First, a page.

Disclaimer: I made this guide using information I found on the internet. It worked for me, but I can not and will not guarantee that this will work for you. Other keyboards with an ATmega32U4 will probably work as well as long as you wire it correctly.
So, you’re getting tired of that unstable mass storage bootloader on your TADA68? Yeah, me too, so let’s just get rid of it.
- A Raspberry Pi with internet connectivity
- 6 jumper cables (either female-female with headers or female-male)
- A keyboard to type on with while you’re flashing your other
Step 1: Setting up your Pi
First of all, make sure you have Raspbian (lite) installed on your sd-card. If not, you can find more information about installing Raspbian or another OS here.
Now this part is very important if you don’t have a screen attached to your Pi. There’s a drive called ‘boot’ when you insert the sd-card into your computer. Make a file called ‘ssh’ (no extension!). Then, start your Pi. You’ll see a device called ‘raspberrypi’ pop up in your router’s list of connected devices. Now connect to it using an SSH client (I like to use PuTTY) with the username ‘pi’ and the password ‘raspberry’.
When you’re logged in, enter these lines:
To download the zip file including avrdude and the bootloader for the ATmega32U4.
To unzip the file we just downloaded.
To enter the folder called ‘avrdude’.
To run the install script which will install AVRDUDE. This build has been modified to use the GPIO as a programmer. This will take a while though so you can continue to the next step.
Step 2: Drivers and QMK Flasher
You can do something else while your Pi is busy with installing AVRDUDE. Download this zip file and extract it to your desktop or some other location where you can find it. You should also install QMK Flasher, because Atmel FLIP, the software made by Atmel to flash their chips, is horrendous. You’ll see a file called ‘QMK.Flasher.X.X.X.Installer.exe’. Download and open it, then follow the steps. Now there’s a downside to all of this: you won’t be able to use .BIN files like the ones you got from the Firmware Editor. Instead, we’ll be using .hex files. A .hex file with the standard TADA68 layout can be found here. For custom layouts I recommend EasyAVR or QMK Firmware if you like programming.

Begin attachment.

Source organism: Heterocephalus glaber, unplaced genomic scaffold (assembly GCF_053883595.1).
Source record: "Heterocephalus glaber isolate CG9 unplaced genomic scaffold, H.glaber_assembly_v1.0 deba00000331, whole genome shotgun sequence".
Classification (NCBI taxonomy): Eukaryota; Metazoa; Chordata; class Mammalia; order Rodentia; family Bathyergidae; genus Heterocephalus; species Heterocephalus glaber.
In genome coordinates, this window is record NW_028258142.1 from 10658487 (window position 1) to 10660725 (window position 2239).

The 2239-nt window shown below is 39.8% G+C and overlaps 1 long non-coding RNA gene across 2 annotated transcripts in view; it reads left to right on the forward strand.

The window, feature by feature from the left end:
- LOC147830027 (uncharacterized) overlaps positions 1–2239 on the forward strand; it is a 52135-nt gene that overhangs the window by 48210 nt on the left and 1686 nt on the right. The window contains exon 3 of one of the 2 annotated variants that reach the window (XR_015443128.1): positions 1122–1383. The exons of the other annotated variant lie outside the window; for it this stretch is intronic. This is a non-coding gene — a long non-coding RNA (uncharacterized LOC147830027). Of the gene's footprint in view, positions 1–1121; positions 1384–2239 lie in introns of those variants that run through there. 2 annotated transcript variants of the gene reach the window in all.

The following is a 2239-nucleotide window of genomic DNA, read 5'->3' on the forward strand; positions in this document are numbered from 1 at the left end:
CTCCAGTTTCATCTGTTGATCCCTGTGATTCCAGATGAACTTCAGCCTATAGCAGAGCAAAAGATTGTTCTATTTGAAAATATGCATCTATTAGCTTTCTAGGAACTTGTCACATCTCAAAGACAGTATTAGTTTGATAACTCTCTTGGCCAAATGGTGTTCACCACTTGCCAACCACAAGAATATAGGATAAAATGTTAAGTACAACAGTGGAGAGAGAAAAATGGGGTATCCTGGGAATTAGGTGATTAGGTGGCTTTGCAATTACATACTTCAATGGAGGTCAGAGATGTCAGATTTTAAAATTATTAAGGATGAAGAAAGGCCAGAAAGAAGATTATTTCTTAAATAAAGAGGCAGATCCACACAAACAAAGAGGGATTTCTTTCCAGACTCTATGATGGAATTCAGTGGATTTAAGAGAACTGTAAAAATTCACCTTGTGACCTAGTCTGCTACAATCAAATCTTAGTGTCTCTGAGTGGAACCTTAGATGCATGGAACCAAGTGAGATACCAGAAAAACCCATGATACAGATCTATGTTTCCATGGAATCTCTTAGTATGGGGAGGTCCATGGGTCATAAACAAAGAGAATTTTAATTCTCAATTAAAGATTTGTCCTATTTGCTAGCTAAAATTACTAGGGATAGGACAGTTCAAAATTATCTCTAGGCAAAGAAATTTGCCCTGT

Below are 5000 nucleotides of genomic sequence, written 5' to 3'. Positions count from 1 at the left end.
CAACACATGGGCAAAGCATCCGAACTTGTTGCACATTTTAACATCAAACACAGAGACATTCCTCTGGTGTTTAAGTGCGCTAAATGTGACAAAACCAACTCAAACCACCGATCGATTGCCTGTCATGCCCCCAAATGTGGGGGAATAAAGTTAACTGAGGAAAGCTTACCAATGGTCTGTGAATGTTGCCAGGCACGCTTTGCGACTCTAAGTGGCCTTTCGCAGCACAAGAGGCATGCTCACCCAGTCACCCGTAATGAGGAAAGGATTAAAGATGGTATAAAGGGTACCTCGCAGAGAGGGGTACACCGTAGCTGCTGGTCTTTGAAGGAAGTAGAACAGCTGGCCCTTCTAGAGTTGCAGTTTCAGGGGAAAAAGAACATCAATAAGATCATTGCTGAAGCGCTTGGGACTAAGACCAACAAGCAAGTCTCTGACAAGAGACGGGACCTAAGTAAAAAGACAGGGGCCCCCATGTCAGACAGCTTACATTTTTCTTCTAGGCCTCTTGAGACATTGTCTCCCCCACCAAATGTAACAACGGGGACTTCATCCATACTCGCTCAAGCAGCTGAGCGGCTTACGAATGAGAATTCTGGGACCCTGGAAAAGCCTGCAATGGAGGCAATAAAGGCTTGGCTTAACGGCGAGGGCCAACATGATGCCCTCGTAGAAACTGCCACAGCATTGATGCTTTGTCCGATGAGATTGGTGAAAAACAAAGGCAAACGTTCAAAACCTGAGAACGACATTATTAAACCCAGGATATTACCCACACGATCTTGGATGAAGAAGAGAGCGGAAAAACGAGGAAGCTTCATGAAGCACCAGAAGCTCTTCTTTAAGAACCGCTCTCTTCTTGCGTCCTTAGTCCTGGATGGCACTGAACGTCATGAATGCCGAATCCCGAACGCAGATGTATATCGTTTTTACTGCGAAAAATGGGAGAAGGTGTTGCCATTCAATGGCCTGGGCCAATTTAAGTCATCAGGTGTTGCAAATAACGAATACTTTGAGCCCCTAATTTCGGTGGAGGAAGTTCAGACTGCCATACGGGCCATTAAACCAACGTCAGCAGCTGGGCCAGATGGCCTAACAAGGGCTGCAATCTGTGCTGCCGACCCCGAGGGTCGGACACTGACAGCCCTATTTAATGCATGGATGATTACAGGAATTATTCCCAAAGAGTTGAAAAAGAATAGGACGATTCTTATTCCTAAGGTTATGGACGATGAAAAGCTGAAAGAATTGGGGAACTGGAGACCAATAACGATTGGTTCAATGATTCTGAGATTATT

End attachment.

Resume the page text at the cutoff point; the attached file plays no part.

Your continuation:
Step 3: Connecting the Pi to the TADA68
Take the PCB of your TADA68 out of its case by unscrewing the screws under the tab, g, h, \, ←, ↓, the space bar, control and windows keys. Then flip it over.
Here’s where you’re going to need those jumper cables. See the image above? Those holes are for programming the chip, the Atmel ATmega32u4. Here’s where you need to connect them on the Pi:
Step 4: Flashing!
Before we do anything, we have to make sure that the chip itself ain’t broken. Run
avrdude -c gpio -p atmega32u4, which should output the following if everything’s alright:
avrdude: AVR device initialized and ready to accept instructions Reading | ################################################## | 100% 0.01s avrdude: Device signature = 0x1e9587 avrdude: safemode: Fuses OK avrdude done. Thank you.
Make a backup of your bootloader by running
avrdude -c gpio -p atmega32u4 -b 19200 -U flash:r:./backup_flash.bin:r. If you want to revert to the mass storage bootloader, run
avrdude -c gpio -p atmega32u4 -b 19200 -U flash:w:./backup_flash.bin.
avrdude -c gpio -p atmega32u4 -F -e -U flash:w:ATMega32U4-usbdevice_dfu-1_0_0.hex to flash Atmel’s bootloader, which should end with:
avrdude: verifying ... avrdude: 32768 bytes of flash verified avrdude: safemode: Fuses OK avrdude done. Thank you.
Okay, that’s done. You can shut off your Pi by running
sudo halt. Remember that you downloaded those drivers? You’re going to need them now. Detach the cables attached to your PCB and Pi, and connect your TADA68 to your computer. It’s not going to work, because installing a new bootloader erased the flash storage. Right-click the Windows button on the taskbar, and open ‘Device Manager’. If you see an ATmega32U4 with an exclamation mark, that means you have to install the drivers. Right-click it, click ‘Update driver’ and press ‘Browse my computer for driver software’. Click browse, select the folder called ‘usb’ which you downloaded earlier and click ‘Next’. It’s going to ask you if you trust the software, just click yes.
Now open QMK Flasher and press ‘Choose .hex’. Choose your .hex file and press ‘Flash keyboard’. You should hear the sound of a device connecting. Now try typing on your TADA68!
I hope this guide was useful to you. If you have a question or feedback, feel free to send me an e-mail or leave a comment. I have one request for you: I need the original bootloader. So if you did back it up, please send it to me so I can place it here for other people to use. (Or perhaps play around with it..)